Balance is one of the most important gross motor skills a child learns. What seems natural to us now actually takes time to learn. Most children achieve balancing milestones between four months and two years, and there are several activities that you can do to help your toddler improve balance. Between these ages, the child will learn how to balance their head, walk independently and climb up or down the stairs, among other key milestones.
However, some children are unable to reach these milestones due to various balance problems and disorders. In fact, a study by NIH shows that this is common among children affecting 1 in 20 children. Such problems can affect your child’s daily activities like walking, riding a bike, or playing.
Causes of Balancing Disorders
Balancing involves different areas in our bodies, including the brain, eyes, ears, joints, and muscles. When one part of these areas is affected, it can also affect balancing in your child. As such, many factors can cause balance disorders or problems in a child:
- Ear infections
- Poor blood circulation
- Inner ear problems
- Head or neck injuries
Symptoms of Balancing Disorders
Balancing issues in children may be hard to recognize or diagnose. Children with balancing problems or disorders usually seem uncoordinated. However, certain signs indicate that a child has issues with balancing, and recognizing these signs will help in early detection and treatment.
Symptoms are not the same in all children. However, below are some signs that children may show if they are suffering from balancing problems.
- Lightheadedness or dizziness: The child may feel as though they are about to faint. This may be difficult to assess in children who are not able to express themselves and explain exactly what they are feeling.
- Nausea and vomiting: This usually accompanies the feeling of dizziness, and the feeling may end when the child lies down.
- Frequent headaches.
- Confusion or disorientation.
- Blood pressure and heart rate changes.
- Staggering or walking with their legs apart: This will prevent children from climbing stairs without falling or walking on uneven or dark paths.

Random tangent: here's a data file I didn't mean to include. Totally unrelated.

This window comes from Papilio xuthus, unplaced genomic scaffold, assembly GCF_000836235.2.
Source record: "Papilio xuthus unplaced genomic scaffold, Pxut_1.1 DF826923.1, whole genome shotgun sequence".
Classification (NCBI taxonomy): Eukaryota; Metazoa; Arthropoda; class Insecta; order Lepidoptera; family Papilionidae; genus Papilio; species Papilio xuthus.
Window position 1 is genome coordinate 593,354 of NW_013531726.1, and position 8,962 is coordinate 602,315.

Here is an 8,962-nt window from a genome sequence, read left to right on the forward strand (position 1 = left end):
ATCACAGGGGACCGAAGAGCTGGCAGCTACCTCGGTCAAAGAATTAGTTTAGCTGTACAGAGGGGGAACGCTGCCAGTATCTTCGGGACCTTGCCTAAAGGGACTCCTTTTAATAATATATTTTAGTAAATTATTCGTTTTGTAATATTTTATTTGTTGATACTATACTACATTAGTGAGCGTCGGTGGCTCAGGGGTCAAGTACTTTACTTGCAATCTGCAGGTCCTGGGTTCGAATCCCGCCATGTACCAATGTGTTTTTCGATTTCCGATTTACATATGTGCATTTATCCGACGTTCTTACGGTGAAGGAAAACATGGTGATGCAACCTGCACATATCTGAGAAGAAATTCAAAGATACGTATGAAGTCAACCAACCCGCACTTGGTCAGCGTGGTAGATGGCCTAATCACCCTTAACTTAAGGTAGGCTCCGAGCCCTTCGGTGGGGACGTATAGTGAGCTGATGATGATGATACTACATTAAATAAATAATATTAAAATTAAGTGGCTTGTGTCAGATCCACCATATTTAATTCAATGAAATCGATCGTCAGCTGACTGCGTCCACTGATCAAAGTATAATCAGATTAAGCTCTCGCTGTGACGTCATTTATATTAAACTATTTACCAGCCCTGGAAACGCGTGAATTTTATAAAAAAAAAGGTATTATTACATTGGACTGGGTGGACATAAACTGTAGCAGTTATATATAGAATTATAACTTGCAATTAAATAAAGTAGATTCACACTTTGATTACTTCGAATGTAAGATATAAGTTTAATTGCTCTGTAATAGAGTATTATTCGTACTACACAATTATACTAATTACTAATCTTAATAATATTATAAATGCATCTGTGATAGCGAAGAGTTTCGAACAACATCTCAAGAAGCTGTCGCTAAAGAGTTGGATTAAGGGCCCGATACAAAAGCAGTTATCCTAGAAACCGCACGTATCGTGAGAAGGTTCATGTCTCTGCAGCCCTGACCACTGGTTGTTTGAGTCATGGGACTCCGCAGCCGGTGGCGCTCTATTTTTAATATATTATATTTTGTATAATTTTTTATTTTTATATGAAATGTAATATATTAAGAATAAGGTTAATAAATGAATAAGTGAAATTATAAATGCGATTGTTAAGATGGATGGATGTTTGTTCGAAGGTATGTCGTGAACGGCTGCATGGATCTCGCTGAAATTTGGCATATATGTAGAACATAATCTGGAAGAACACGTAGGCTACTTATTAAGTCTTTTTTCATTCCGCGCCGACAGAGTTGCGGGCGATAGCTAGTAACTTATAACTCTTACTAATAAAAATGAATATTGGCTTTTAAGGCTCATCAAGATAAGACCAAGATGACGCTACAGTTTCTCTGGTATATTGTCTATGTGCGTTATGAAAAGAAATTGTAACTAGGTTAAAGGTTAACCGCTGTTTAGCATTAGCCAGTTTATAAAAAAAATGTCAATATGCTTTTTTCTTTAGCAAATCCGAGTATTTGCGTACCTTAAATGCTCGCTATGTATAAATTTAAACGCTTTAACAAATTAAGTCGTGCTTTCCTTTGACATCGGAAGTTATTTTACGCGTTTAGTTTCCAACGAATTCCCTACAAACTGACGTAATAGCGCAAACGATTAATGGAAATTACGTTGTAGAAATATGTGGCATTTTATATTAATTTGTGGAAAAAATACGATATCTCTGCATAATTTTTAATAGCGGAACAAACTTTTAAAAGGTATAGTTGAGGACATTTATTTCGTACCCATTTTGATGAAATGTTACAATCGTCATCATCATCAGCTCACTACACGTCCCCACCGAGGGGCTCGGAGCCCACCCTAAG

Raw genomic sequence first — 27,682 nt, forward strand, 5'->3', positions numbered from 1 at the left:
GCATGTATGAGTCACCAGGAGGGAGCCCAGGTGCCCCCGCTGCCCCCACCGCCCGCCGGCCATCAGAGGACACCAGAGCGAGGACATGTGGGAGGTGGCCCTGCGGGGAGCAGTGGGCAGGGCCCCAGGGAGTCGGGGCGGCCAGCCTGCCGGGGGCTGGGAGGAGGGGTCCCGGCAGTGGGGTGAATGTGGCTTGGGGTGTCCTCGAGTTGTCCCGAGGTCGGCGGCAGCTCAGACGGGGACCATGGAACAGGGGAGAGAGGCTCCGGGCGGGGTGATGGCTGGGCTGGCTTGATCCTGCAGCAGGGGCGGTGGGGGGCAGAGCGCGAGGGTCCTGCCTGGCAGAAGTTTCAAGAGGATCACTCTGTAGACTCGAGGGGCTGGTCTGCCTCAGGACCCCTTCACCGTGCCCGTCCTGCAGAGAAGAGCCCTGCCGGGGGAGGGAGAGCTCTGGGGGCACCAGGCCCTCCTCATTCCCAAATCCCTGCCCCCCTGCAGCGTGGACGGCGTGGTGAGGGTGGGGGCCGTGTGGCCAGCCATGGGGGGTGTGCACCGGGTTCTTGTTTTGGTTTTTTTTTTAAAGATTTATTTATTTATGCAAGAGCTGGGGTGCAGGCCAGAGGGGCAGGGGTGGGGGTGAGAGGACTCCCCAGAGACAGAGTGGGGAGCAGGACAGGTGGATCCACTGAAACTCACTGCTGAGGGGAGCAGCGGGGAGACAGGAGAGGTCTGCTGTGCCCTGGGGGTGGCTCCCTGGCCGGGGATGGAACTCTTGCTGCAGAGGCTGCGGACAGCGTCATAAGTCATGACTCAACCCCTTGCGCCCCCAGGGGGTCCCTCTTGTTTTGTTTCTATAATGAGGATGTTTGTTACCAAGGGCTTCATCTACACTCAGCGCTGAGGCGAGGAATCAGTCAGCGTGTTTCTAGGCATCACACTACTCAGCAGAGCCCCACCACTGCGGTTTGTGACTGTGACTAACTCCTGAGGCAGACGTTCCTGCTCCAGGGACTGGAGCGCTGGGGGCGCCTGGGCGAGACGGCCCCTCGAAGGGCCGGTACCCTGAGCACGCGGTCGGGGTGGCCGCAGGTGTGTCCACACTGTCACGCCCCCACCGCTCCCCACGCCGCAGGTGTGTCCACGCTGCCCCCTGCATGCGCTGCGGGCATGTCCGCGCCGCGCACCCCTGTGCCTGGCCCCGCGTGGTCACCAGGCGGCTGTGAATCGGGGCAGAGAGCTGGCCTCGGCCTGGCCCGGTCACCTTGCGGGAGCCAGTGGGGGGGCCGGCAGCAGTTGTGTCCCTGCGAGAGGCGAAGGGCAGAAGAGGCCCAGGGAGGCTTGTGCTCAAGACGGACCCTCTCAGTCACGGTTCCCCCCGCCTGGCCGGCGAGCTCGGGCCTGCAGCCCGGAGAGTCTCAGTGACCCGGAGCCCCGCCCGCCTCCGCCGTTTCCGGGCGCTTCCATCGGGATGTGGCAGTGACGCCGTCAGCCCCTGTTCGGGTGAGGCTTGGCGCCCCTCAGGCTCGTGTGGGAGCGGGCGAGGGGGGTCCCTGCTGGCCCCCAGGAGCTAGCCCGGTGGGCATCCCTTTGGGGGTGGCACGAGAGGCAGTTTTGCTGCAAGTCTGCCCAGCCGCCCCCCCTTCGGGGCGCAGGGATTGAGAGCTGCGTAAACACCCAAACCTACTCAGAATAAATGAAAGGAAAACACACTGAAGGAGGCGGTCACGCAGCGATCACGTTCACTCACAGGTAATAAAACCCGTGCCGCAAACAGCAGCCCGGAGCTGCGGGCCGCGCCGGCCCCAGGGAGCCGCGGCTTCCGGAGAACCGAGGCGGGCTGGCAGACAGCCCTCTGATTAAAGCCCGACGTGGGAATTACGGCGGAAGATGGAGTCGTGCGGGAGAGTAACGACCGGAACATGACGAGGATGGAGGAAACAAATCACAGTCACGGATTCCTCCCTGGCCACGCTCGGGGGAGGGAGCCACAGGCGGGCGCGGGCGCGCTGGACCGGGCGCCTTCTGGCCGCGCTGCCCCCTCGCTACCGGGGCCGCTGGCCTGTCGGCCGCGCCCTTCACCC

- Sense of the world spinning or Vertigo: Vertigo is a sudden feeling that the room is spinning and can occur without an eardrum problem.
- Blurriness or visual impairment: The eyes help to interpret the world around us. Kids with balance problems may not be able to see clearly, which may affect their reading and writing.
- Clumsiness: The child may not be able to walk without bumping into walls, dropping what they are carrying, or stumbling.
Diagnosis of balance problems
If you suspect your child is suffering from a balance problem, you can take them to your doctor or pediatrician. They will assess your child and determine whether they have a balance disorder by reviewing your child’s medical history and issuing certain tests such as:
The first thing your doctor may recommend is a hearing test. This is because hearing problems are usually the number one cause of balance problems.
Rotary chair test.
This test examines your eye movements when you are in a computer-controlled chair.
Blood pressure and heart rate tests.
Your child’s blood pressure may be checked to see if it suddenly drops. The heart may also be checked to see if it is causing the problems.
Your doctor may suggest an MRI or CT scan to see if any issues are causing the balance problems.
It measures your balancing capabilities on different platforms.
Videonystagmography or VNG records eye movements.
Your child will be made to wear visual recording goggles and asked to focus on a specific visual object.
The Dix-Hallpike maneuver.
It is used to test for vertigo, where your doctor will turn your head in different directions to assess your sense of motion.
Vestibular-evoked myogenic potential or VEMP
It analyzes the inner ear by using sensory pads on the neck and head.
Electronystagmogram or an ENG test
It looks for involuntary eye movements using electrodes put around the eyes.
Treatment of Balance Problems
Many balance problems are temporary and can be treated easily. The treatment will vary depending on the child and the symptoms they present, and the doctor may prescribe:
Diet or lifestyle changes.
Your doctor may recommend a reduction in your child’s salt intake, an increase in fluid intake, or compression socks.
This involves balance retraining. A trained therapist will create a program suited to your child and prescribe a cane or balance aid.
The doctor may prescribe certain medications depending on what is causing the balance problem. For example, antibiotics may be prescribed if your child has an ear infection, corticosteroids to reduce dizziness or antinausea drugs to reduce nausea.
Your doctor may propose surgery if diagnosed with Meniere’s disease or acoustic neuroma.
Children will fall from time to time. Therefore, do not panic when this happens. You should only worry when you notice a pattern of regular falls or clumsiness.
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